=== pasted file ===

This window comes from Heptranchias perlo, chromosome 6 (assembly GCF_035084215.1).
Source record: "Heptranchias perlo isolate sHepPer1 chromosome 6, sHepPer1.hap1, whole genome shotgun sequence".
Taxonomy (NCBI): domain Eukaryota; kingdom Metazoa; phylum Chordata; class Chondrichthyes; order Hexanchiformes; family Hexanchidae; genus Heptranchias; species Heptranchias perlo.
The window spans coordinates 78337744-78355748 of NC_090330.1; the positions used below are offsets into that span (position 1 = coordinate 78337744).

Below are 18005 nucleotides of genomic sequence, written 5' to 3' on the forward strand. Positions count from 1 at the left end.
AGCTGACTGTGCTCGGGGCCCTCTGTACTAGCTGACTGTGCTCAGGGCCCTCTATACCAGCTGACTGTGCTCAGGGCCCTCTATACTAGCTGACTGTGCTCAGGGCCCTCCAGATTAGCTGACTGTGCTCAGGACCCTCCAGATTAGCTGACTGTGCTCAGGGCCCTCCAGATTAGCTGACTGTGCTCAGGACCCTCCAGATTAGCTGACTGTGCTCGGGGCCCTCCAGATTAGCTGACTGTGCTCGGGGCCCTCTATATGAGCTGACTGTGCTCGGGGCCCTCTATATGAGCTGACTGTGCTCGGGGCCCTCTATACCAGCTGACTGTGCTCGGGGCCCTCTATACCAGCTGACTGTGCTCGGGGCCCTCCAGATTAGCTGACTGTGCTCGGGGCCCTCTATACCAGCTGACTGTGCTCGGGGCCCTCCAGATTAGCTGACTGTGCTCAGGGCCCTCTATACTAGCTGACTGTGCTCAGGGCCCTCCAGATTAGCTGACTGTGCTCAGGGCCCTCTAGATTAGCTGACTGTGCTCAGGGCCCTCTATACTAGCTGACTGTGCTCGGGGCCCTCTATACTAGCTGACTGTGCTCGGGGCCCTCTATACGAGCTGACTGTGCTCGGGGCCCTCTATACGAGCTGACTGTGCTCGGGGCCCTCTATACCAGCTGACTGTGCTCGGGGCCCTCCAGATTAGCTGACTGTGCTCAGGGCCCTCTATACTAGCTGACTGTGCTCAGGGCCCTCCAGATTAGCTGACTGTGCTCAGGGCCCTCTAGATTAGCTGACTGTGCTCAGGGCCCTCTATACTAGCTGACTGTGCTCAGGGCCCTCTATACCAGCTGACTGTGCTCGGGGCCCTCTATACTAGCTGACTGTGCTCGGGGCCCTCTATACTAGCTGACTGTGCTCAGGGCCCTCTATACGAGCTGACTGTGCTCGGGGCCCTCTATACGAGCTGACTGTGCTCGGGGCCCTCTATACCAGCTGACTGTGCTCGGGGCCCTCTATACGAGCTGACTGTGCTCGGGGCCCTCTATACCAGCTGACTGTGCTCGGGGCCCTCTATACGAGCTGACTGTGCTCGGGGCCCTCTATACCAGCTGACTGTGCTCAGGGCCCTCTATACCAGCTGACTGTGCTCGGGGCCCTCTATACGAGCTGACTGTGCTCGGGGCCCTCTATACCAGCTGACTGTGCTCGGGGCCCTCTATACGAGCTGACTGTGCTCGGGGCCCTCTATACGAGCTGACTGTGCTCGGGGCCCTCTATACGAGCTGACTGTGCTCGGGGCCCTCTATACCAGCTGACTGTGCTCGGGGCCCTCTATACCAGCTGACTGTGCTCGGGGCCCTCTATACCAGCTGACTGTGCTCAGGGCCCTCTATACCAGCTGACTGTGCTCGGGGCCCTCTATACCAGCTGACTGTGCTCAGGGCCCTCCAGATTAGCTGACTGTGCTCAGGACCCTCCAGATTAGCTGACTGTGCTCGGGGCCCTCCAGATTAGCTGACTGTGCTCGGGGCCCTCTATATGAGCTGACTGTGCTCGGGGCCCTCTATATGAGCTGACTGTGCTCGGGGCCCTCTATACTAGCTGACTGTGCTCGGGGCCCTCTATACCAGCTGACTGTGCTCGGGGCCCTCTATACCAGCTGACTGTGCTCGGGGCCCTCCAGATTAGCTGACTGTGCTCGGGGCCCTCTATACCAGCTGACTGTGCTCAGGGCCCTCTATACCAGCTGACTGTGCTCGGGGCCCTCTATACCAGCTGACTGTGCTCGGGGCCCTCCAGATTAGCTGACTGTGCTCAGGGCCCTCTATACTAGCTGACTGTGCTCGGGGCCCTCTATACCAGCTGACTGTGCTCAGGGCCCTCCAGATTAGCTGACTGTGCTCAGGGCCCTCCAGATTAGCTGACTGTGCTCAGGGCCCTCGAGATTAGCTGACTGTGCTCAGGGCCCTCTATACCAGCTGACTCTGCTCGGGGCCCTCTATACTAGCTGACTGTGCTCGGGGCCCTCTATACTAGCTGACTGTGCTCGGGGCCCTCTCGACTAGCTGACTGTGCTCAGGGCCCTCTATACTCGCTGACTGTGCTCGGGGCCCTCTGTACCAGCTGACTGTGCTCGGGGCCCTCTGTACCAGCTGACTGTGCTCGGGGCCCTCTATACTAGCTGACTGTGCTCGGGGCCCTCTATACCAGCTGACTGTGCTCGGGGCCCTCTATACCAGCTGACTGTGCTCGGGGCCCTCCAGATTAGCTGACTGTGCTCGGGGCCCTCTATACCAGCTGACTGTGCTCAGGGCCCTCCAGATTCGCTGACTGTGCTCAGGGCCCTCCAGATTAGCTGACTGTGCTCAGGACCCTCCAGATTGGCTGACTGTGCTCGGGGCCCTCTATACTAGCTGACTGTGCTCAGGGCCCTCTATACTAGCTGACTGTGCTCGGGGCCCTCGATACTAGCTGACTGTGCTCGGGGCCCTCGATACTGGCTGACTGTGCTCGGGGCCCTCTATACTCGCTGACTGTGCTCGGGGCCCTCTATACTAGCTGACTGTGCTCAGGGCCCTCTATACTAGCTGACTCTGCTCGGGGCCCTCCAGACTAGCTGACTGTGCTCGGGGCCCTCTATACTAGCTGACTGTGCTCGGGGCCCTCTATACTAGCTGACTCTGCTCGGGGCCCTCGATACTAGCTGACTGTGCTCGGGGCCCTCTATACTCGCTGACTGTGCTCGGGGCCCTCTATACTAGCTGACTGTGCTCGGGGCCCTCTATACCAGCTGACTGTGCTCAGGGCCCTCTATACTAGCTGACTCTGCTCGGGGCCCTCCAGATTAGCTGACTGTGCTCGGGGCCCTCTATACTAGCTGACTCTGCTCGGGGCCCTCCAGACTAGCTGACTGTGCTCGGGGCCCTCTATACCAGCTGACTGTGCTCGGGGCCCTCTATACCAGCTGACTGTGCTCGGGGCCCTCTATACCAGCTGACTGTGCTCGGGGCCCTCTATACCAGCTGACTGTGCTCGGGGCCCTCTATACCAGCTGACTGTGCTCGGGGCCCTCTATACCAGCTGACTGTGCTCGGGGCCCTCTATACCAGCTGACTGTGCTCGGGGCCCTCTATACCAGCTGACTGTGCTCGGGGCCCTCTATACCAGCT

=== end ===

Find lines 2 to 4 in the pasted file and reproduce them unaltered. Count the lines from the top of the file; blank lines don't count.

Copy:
Source record: "Heptranchias perlo isolate sHepPer1 chromosome 6, sHepPer1.hap1, whole genome shotgun sequence".
Taxonomy (NCBI): domain Eukaryota; kingdom Metazoa; phylum Chordata; class Chondrichthyes; order Hexanchiformes; family Hexanchidae; genus Heptranchias; species Heptranchias perlo.
The window spans coordinates 78337744-78355748 of NC_090330.1; the positions used below are offsets into that span (position 1 = coordinate 78337744).